When the Orient arrived at the gates of Rome, it brought with it a rather discrete deity. This god was born to a virgin on the 25th of December. He was frequently represented as an infant, seated upon the knee of his mother before a group of kneeling wise kings who offered gifts. He was the god of love, “the messiah,” “the good shepherd,” “the savior,” at once both god and man. He had twelve disciples and performed miracles. His cult had a purification ritual, followed by a confirmation process, through which the follower would receive the necessary powers to combat evil. There was a sacred meal of bread and wine, the base of a ceremony for the health of mind and body. Sundays were sacred, holy days. He preached ascetics, principally abstinence and renunciation. The cult believed in both a paradise and a hell, and in the immortality of the soul, a last judgment, and a resurrection of the dead. This god himself had been resurrected, three days after his death, an event that was celebrated every year, on the day of his birth.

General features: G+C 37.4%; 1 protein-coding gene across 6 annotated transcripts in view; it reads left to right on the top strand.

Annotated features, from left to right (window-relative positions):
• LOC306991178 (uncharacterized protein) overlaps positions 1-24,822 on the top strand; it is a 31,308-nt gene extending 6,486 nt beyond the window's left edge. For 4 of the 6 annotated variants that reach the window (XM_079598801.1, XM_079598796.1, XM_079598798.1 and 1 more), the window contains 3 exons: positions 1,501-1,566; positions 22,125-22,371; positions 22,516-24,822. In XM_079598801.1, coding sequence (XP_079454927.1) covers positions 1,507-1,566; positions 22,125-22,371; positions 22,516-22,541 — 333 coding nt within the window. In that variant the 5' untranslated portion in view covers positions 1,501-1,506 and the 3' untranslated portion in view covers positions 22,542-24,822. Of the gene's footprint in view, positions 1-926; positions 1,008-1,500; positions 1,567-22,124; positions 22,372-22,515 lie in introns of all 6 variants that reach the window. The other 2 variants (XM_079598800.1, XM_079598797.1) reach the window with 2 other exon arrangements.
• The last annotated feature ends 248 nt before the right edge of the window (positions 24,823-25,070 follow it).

This god was called Mithra, originating in distant Persia, and his cult spread throughout the empire, reaching its furthest borders. A rather small yet significant temple was constructed as far away as England, near Hadrian’s Wall, which I have had the pleasure of visiting myself. The cult had a great many followers among the soldiers of the time, and among those of a modest means. While never secret, the services were often held in subterranean temples, largely out of preference. The arrival of Mithra within the empire was followed by the appearance of yet another deity, one whose characteristics bear a striking resemblance to those of the Zoroastrian divinity.